Alleged Collection Mill Agrees To Settle Class Suit Over Cursory Case Handling
Hackensack law firm Forster, Garbus & Garbus has agreed to pay $35,000 to settle claims that it filed hundreds of debt collection suits against consumers without individual attorney review.
The firm allegedly violated the federal Fair Debt Collection Practices Act, 15 U.S.C. 1692e(3), by giving a false impression that an attorney was involved in the filing of those complaints, when in fact they were mass-produced.
The suit, Krug v. Forster, Garbus & Garbus, 10-cv-1844, touches on an inchoate area of law — namely, how much investigation an attorney must perform to determine the validity of an alleged debt before filing a collection suit.
“It’s a new area and the case law hasn’t developed yet,” says the named plaintiff’s lawyer, Philip Stern, head of a Maplewood firm.
A joint motion filed Monday in District Court in Newark seeks approval of the settlement, which calls for Forster Garbus to pay $7,500 to class members and $27,500 in legal fees.
The plaintiffs are debtors who were served with complaints filed by Forster Garbus on behalf of Arrow Financial Services in Special Civil Part in Cumberland County for a one-year period starting in April 2009.
Named plaintiff Karl Krug, of Millville, was alleged to have defaulted on a $4,947 credit card bill to Washington Mutual Bank. The bank sold the debt to Arrow Financial Services of Nile, Ill., which, in turn, retained Forster Garbus in an attempt to collect from Krug.
In April 2009, Forster Garbus sent Krug a dunning letter which stated, in part, that “at this time, no attorney with this firm has personally reviewed the particular circumstances of your account.” In June of that year, a nonattorney at the firm left two phone messages on Krug’s answering machine. On June 5, the firm sued Krug on behalf of Arrow. Partner Glen Garbus signed the complaint.
Krug retained Stern, who won dismissal of the collection case in April 2010 after Arrow was unable to present business records to show the debt was valid. The current suit was filed that month.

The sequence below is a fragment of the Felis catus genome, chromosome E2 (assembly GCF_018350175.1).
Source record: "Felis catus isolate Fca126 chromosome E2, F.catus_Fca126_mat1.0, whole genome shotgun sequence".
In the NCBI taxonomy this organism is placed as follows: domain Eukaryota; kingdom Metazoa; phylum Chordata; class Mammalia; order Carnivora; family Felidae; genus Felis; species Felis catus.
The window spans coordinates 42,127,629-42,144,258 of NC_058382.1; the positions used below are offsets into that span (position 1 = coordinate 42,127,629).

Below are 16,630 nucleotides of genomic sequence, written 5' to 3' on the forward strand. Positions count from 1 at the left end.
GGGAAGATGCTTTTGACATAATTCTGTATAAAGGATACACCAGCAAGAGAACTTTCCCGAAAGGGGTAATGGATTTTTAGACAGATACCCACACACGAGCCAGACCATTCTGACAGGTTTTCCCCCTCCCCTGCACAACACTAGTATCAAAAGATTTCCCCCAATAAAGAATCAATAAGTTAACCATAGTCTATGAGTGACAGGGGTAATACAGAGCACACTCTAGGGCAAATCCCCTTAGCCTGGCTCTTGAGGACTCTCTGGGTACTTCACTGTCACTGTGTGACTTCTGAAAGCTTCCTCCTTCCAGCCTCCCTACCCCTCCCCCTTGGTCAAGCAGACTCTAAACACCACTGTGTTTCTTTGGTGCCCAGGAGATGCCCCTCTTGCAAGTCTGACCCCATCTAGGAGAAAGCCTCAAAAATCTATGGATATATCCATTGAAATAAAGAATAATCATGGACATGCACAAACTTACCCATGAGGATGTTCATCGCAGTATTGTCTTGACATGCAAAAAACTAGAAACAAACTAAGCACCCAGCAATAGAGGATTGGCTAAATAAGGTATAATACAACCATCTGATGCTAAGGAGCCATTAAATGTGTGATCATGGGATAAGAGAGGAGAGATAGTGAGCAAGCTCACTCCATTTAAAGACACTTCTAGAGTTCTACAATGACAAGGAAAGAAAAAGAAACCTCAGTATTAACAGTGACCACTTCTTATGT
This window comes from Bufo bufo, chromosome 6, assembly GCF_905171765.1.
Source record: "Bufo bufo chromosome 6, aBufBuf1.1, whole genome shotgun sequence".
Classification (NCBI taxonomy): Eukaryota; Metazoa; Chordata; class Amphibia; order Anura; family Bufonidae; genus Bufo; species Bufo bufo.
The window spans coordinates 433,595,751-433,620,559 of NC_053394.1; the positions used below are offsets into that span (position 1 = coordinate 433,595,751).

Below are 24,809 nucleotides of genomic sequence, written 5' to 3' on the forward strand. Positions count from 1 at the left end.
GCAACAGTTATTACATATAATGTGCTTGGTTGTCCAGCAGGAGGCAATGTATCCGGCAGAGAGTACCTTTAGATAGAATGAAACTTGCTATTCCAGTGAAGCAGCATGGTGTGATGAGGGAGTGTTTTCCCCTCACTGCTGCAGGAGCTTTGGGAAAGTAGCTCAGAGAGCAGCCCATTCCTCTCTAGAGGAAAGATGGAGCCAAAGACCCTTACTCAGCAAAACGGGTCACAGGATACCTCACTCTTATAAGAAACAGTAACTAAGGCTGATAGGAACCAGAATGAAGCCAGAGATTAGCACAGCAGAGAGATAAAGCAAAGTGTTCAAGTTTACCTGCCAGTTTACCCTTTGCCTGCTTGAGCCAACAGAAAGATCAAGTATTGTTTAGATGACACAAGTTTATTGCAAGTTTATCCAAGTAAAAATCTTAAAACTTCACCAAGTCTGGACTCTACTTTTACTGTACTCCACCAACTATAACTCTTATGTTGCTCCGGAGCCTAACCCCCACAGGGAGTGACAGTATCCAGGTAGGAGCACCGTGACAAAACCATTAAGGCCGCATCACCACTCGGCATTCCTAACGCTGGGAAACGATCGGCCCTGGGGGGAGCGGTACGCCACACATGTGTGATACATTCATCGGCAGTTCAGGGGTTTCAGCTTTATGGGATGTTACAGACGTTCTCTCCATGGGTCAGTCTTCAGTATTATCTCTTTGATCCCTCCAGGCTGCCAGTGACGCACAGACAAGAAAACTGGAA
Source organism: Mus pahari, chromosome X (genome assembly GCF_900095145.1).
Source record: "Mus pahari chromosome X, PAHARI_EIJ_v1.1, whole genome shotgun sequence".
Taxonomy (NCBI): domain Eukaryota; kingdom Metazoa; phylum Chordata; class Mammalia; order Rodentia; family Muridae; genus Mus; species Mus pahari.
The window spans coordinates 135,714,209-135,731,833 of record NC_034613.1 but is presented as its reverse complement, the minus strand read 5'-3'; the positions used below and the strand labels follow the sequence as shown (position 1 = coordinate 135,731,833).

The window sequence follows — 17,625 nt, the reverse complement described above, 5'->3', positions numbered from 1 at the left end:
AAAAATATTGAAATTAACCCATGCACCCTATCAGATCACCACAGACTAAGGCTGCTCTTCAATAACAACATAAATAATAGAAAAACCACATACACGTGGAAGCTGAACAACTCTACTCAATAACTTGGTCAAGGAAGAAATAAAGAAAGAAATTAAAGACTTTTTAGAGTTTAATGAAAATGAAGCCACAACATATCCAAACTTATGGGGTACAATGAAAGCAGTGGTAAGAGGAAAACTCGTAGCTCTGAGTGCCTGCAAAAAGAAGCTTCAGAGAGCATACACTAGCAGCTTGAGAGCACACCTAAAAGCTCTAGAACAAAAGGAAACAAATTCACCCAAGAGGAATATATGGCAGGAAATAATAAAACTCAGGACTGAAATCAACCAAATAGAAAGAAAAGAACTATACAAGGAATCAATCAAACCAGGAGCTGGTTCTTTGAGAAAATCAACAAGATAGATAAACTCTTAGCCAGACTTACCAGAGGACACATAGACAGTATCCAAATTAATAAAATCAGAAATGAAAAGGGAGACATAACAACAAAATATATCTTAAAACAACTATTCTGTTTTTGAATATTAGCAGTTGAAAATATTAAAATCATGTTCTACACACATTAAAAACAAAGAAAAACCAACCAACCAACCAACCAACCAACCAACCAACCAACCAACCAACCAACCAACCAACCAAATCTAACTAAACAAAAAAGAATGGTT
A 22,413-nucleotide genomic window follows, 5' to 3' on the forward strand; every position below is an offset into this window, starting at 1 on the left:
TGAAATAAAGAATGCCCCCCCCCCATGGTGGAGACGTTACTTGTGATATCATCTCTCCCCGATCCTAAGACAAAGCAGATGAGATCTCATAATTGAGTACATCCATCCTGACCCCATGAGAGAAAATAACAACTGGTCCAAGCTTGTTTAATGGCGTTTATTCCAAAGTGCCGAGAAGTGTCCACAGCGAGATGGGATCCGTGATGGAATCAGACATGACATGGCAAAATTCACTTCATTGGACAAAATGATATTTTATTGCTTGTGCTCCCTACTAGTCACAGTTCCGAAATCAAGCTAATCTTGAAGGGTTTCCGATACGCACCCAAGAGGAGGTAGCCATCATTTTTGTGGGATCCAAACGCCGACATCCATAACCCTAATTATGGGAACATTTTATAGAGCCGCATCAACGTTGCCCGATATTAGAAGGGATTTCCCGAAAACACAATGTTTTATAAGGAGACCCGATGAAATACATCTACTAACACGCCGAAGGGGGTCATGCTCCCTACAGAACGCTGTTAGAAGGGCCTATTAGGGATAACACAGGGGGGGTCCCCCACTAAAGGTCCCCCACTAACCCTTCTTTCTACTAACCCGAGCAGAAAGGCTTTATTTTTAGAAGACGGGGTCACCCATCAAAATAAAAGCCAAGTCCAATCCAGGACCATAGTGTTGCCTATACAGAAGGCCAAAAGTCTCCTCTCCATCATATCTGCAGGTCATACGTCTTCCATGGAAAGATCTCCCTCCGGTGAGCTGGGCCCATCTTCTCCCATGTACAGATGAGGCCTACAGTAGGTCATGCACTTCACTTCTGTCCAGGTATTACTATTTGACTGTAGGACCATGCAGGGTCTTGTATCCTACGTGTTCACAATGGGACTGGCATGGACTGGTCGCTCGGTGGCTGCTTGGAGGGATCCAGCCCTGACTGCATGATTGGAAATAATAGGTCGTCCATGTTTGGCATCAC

Stern says a ruling in the Eastern District of New York, a few months before Krug’s suit was filed, was the first to hold that an attorney violated the FDCPA by filing a collections suit without anything more than a cursory inquiry into whether the debt is valid. In Miller v. Upton, Cohen & Slamowitz , 687 F. Supp. 2d 86 (E.D.N.Y. 2009), which stemmed from an alleged default on a Lord & Taylor charge account, the court rejected the lawyer’s assertions that his general knowledge of credit practices at the retailer and its national collections counsel were a substitute for specific knowledge of an individual file.
Krug’s complaint cited New Jersey Court Rule 1:4-8, which requires a lawyer signing a complaint to have read it and to have conducted a reasonable inquiry that the allegations of the case have factual support.
The suit also claimed that Forster Garbus placed telephone calls to class members that falsely conveyed the impression that the person calling was an attorney, and those calls failed to provide meaningful disclosure of the law firm’s identity as caller or to disclose that the firm is attempting to collect a debt and that any information obtained will be used for that purpose — all in violation of the FDCPA.
Of the $7,500 payable to class members under the settlement, $2,500 is to go to Krug and the rest will be distributed among the roughly 200 class members, who stand to receive around $25 each. Stern says that although the recovery may seem modest, it’s more than the class members would get as damages under the FDCPA if the case were tried.
The pool of $5,000 distributed to class members is greater than would be available if the case was tried, says Stern. The FDCPA limits recovery in such cases to the 1 percent of the defendant firm’s net worth, but Forster Garbus agreed in the settlement to go over the 1 percent limit, says Stern. He is bound to keep the firm’s net worth confidential.
Forster Garbus was represented in the case by Gregg Kahn of Wilson Elser in Newark, who did not return a call. Garbus, a named defendant, also did not return a call.
Source: New Jersey Law Journal (article taken down, link removed)